Writer to Writer, with Amanda M. Fairbanks

The one thing that all writers share, no matter what subject they are inking pages for, is that the blank page whispers a challenge to said writers. The page dares this crispness of the eight parts of speech to make it something readable and commendable. The empty void wants and wants and wants. The page is insatiable. The page requires. The blank page craves ink that craves curiosity, form, meaning, logic, and other assimilated things from the ether that must cross the writer’s hand to hold the reader’s attention. The blank page is indifferent to the sheer audacity of the writer to think that someone would actually take the time to read his thoughts. The blank page is a monster in the Homeric tradition. The blank page is also the abyss where words and ideas can get lost. Yet, some people stare at the page and when the challenge is met, the process begins. Then they act, with ink. And with nothing less than wild audacity, off we go. In a nutshell, that’s what writers do. We make order out of chaos.
Amanda M. Fairbanks is a journalist who wrote a book called “The Lost Boys of Montauk”. After Susan Bush gave me a galley of this provocative and well-researched book at the Point Judith ferry dock, I started reading it at the Point Judith lighthouse and also at a memorial for lost fishermen in the port of Galilee . I read the book in three quick sessions and then immediately contacted Amanda regarding certain elements of her book. Afterwards, we became friends as writers on the spot. Plus, we know the blank page all too well. “Always intimidating at the start of something. Every time,” says Fairbanks.
This curious woman from Santa Monica, California was a child who wrote for her high school newspaper. Amanda considers herself a “professional eavesdropper” and, having interviewed people, loves “to dive into an insane amount of research where I can retreat from the world and try to make sense of what I’ve found.” This kind of search-and-type exercise is what I call mad monk mode when I’m writing something. Fairbanks has this stuff built into their DNA, just like me. After talking – writer to writer – for a good hour with this very sharp character, I knew I had found a new bud of a writer to correspond with; I have a few guys I do this with and I feel very lucky to have these writers as friends. Writers work in isolation and it’s refreshing to just know someone who understands being dared by the blank page. It’s just nice to know that there are like-minded people out there.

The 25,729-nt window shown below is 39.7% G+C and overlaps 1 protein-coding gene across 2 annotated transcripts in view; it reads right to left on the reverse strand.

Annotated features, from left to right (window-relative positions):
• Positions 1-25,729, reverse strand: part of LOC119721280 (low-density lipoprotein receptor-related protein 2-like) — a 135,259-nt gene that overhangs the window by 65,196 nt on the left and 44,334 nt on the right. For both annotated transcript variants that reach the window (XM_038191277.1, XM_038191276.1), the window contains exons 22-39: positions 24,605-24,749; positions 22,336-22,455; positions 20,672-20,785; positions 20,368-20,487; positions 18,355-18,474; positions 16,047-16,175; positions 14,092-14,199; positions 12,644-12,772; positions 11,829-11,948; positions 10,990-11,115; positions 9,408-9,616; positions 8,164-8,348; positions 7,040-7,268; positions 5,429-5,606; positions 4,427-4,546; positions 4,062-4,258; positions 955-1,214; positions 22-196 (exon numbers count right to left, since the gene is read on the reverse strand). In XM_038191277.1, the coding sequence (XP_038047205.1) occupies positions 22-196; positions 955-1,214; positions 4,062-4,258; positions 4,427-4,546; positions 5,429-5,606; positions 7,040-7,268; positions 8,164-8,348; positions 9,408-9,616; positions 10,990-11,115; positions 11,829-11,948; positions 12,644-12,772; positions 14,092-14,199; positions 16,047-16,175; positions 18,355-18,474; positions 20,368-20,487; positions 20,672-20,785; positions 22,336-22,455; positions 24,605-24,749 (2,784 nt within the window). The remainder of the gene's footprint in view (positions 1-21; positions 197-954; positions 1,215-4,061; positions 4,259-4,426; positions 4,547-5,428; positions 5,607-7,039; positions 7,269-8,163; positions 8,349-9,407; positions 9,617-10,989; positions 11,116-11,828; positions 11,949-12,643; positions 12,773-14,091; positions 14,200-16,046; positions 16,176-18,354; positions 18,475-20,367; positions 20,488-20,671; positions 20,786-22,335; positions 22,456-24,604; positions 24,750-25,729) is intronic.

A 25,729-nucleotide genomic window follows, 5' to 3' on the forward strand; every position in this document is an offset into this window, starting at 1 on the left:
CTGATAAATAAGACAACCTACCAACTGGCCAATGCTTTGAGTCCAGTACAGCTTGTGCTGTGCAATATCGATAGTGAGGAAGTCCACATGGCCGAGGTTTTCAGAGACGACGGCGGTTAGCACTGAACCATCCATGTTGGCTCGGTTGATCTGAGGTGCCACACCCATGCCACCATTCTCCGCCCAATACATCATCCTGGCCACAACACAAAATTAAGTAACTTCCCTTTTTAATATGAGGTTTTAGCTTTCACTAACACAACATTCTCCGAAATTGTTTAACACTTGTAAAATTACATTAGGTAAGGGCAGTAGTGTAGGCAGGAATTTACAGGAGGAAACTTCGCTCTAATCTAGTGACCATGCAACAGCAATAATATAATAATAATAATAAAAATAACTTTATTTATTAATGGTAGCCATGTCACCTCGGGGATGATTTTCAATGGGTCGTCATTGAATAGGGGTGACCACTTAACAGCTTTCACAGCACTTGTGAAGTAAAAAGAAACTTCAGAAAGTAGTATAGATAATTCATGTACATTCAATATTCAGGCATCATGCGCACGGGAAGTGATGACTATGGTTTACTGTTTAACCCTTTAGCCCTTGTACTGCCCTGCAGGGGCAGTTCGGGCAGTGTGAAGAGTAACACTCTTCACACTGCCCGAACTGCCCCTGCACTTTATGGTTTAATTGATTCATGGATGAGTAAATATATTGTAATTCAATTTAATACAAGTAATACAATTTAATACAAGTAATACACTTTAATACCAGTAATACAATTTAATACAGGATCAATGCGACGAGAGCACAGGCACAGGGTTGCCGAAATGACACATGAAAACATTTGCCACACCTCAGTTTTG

Amanda and I just bonded by inking the pages. From writer to writer, stuff.
I never thought I would meet Amanda in person, and I was really just happy to have someone to read some of my columns, and maybe hear what new project was coming up for them – you know, what are you doing. However, as fate would have it, I was offered the chance to meet Amanda during an author book talk deal on Block Island. Although I rarely visit the island these days (I think we were there 13 years ago), when Susan Bush contacted me to host a discussion with Amanda at the Block Island Maritime Institute on July 14, I agreed from the tear. As a result of this invitation, my wife Cindy and I ended up helping Amanda square up with
his accommodation at 1661 and retrieve field information about Block Island. Amanda, who lives with her husband and children in Sag Harbor, had never been to the island.
The day before her Block Island speech, Amanda spoke at the Ocean House in Watch Hill. The next day, when I met her in the Galilee, I threw Cindy’s gear in the back seat and jumped into her car.
“I have to show you something,” I said.
“Let’s go,” she said.
And we went to visit the Point Judith Fisherman’s Memorial and the Point Judith Lighthouse where I read her book. It was important that I show him and tell him about this place and the impact his book had on me reading it there, looking towards Block Island and Montauk. This made the book a very visceral read. This is an example of writer-to-writer stuff and Amanda was taken by the experience. After our quick visit, we then had to go meet Cindy
to the Standby Shack and head to Block Island. Amanda and Cindy had cool, similar outfits and got into each other’s heads about god knows what and they were having a great time. They just hit it off on the fast pace, and we all went to Block Island for a great writer-to-writer adventure.
The Block Island Maritime Institute hosted Amanda’s event, and we were greeted by John and Sharon Lehman at the institute (I worked in this building in 1970 when it was Smuggler’s Cove) where we walked the room for our conversation about Amanda’s book. After a quick sound check, we all headed to Dead Eye Dick’s where we were treated to an excellent dinner hosted by owner Jessica Wronowski. Also, John and Sharon were excellent hosts for this event. In
our preparation for this conference, Amanda and I decided that we would just have a conversation about her book; she was convinced that I would create a solid context for our discussion. From writer to writer, stuff. We also both decided to have fun and then open our conversation to questions from the audience. With the decline of Covid 19, we both felt we all needed to have fun. Plus, BIMI was the perfect place to host the event and, in conjunction with Island Bound Bookstore, it was a win-win, win-win night. BIMI was a perfect place because of its educational and hands-on approach to learning maritime subjects. It’s a great asset to the community, and personally it was great for me to see people I normally see when working across the water at the ferry docks in Point Judith.
It was a pleasure to be invited to be a part of this event, and I’d like to thank Susan Bush and everyone who showed up to hear Amanda and I talk writer-to-writer and support her work. Finally, Amanda M. Fairbanks fell in love with Block Island, and she will most certainly return to visit her family.